Universidad de Granada – Calcium, magnesium, and iron from goat milk may be more bioavailable than minerals from cow milk, according to research carried out at the Department of Physiology of UGR. Milk from goats helps to prevent iron deficiency anemia and bone demineralization (softening of the bones).

This project, conducted by Dr Javier Díaz Castro and directed by professors Margarita Sánchez Campos, Inmaculada López Aliaga and José Muñoz Alférez, compared the nutritional properties of goat milk and cow milk, both with normal calcium content and calcium enriched, looking at the bioavailability of iron, calcium, phosphorus and magnesium. To carry out this study, the metabolic balance technique used both rats with experimentally induced nutritional anemia (iron deficient) and a control group of rats.

The UGR researchers determined the concentration of these minerals in the different organs involved in their homeostatic regulation and different hematological parameters in relation to the metabolism of the minerals. Parts of this research have been published in the scientific journals International Dairy Journal and Journal Dairy Science.

The study found that iron deficiency anemia and bone demineralization have a better recovery with goat milk, due to the higher bioavailability of iron, calcium, phosphorus and magnesium, the restoration of altered hematological parameters, and the better levels of parathyroid hormone (PTH) – a hormone that regulates the calcium balance in the organism.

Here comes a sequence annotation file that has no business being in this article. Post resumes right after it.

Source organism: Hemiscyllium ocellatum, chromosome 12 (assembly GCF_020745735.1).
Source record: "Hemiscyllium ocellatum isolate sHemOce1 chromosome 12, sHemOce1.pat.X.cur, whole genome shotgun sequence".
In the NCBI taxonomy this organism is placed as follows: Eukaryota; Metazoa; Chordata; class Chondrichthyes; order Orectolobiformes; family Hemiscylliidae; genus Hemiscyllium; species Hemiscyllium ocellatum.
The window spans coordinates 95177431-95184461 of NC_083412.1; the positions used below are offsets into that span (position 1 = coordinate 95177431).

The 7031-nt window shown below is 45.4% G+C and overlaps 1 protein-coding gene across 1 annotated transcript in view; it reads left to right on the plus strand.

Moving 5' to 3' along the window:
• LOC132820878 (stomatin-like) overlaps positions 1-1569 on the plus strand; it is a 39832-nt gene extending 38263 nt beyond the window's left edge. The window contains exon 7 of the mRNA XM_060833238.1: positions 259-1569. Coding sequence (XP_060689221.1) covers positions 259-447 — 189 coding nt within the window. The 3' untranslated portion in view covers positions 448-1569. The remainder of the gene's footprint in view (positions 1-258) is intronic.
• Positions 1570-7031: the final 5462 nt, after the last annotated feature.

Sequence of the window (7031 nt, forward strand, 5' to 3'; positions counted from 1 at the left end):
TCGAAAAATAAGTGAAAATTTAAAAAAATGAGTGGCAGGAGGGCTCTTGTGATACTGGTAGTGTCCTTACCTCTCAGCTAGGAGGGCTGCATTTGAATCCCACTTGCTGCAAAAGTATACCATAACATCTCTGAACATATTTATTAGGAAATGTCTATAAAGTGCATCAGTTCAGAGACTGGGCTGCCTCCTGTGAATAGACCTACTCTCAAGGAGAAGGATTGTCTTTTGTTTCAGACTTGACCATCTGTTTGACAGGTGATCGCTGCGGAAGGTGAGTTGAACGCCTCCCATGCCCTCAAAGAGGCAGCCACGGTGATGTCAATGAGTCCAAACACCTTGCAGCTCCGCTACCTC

Javier Díaz Castro points out that the inclusion of goat milk with normal or double calcium content in the diet “favors digestive and metabolic utilization of iron, calcium and phosphorus and their deposition in target organs.”

According to this researcher, all these conclusions reveal that regular consumption of goat milk – a natural food with highly beneficial nutritional characteristics – “has positive effects on mineral metabolism, recovery from ferropenic anemia and bone mineralization in rats. In addition, and unlike observations in cow milk, calcium enrichment does not interfere with the bioavailability of the minerals studied”.

Although there is no doubt that these findings may be a base for further in-depth study of the multiple health benefits of goat milk, the UGR researcher warns that “studies in humans are still required in order to confirm the findings obtained in rats and to promote goat milk consumption both in the general population and in the population affected by nutritional ferropenic anemia and pathologies related to bone demineralization”.

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